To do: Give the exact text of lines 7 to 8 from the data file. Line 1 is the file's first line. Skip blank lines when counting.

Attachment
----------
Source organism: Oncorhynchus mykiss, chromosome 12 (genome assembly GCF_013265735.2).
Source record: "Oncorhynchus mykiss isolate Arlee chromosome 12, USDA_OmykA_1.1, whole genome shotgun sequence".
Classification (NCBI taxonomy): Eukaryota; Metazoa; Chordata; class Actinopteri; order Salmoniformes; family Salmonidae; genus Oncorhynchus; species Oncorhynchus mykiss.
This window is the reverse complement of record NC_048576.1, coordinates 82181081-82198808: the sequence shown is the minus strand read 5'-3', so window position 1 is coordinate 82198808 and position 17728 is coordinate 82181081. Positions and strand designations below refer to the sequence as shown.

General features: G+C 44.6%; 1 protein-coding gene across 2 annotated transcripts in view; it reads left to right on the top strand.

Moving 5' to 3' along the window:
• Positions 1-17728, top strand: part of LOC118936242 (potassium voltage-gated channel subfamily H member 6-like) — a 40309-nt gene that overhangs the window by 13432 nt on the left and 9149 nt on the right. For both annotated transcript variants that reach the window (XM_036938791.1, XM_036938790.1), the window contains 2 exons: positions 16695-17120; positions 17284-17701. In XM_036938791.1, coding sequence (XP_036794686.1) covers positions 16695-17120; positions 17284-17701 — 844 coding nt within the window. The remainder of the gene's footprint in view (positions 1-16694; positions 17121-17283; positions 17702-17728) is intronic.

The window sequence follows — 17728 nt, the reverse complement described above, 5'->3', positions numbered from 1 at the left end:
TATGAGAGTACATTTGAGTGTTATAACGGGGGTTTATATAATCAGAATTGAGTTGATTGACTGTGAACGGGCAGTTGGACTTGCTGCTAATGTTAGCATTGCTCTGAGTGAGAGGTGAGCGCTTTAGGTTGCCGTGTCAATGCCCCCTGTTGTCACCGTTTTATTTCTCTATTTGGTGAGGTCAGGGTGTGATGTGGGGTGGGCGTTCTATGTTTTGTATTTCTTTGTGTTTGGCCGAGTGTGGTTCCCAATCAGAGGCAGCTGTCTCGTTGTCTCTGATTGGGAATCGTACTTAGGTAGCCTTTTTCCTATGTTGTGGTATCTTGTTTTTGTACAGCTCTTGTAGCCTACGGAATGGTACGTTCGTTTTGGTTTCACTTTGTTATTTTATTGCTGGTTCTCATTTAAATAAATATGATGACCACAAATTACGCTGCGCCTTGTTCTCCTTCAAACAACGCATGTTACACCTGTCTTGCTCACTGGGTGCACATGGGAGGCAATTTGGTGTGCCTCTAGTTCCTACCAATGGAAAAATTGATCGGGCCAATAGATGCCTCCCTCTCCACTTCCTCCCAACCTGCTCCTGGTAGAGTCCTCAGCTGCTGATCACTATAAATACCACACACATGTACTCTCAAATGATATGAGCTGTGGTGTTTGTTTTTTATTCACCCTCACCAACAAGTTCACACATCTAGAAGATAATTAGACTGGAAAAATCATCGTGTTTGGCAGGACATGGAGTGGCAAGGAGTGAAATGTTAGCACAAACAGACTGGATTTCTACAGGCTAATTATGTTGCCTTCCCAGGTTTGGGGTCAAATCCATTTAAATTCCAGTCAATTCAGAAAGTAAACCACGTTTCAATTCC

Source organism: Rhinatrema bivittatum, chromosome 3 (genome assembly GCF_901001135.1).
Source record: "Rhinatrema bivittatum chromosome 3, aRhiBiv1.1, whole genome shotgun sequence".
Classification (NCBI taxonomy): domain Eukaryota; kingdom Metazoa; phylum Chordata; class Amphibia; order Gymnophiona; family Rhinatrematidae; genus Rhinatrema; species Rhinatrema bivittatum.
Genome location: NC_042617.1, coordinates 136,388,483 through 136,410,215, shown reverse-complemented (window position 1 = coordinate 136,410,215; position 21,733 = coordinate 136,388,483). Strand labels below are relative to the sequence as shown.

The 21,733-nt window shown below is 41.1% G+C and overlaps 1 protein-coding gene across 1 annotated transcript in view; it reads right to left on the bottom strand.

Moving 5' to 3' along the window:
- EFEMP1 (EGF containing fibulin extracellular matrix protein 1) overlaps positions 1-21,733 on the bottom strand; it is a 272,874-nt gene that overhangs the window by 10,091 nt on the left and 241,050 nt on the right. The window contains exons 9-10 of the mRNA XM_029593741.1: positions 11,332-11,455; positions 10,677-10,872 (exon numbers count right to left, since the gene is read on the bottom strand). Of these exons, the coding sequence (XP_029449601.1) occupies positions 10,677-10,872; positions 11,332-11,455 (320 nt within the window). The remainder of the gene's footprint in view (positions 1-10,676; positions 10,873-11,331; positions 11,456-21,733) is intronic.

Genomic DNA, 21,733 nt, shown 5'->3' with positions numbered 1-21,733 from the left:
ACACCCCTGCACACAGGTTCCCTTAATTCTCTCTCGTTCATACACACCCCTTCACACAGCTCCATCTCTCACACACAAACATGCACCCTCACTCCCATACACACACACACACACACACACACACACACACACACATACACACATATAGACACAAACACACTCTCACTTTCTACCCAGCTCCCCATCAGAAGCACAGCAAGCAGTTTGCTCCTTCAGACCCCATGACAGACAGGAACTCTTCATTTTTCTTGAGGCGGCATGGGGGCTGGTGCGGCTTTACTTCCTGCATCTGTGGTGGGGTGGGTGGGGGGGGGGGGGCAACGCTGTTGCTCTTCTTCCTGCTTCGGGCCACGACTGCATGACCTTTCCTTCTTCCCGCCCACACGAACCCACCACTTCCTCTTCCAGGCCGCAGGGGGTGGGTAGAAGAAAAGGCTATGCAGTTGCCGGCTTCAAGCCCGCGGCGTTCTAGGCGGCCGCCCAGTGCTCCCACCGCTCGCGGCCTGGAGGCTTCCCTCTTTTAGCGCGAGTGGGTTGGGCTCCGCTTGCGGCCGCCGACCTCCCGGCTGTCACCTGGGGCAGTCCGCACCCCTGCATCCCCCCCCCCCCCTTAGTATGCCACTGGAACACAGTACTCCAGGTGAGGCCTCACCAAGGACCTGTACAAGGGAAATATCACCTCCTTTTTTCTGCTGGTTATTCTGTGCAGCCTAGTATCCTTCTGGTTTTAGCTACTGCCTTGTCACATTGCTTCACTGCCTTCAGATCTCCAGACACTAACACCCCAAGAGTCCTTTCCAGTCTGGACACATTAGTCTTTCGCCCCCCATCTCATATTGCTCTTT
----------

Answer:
• Positions 1-17728, top strand: part of LOC118936242 (potassium voltage-gated channel subfamily H member 6-like) — a 40309-nt gene that overhangs the window by 13432 nt on the left and 9149 nt on the right. For both annotated transcript variants that reach the window (XM_036938791.1, XM_036938790.1), the window contains 2 exons: positions 16695-17120; positions 17284-17701. In XM_036938791.1, coding sequence (XP_036794686.1) covers positions 16695-17120; positions 17284-17701 — 844 coding nt within the window. The remainder of the gene's footprint in view (positions 1-16694; positions 17121-17283; positions 17702-17728) is intronic.

The window sequence follows — 17728 nt, the reverse complement described above, 5'->3', positions numbered from 1 at the left end: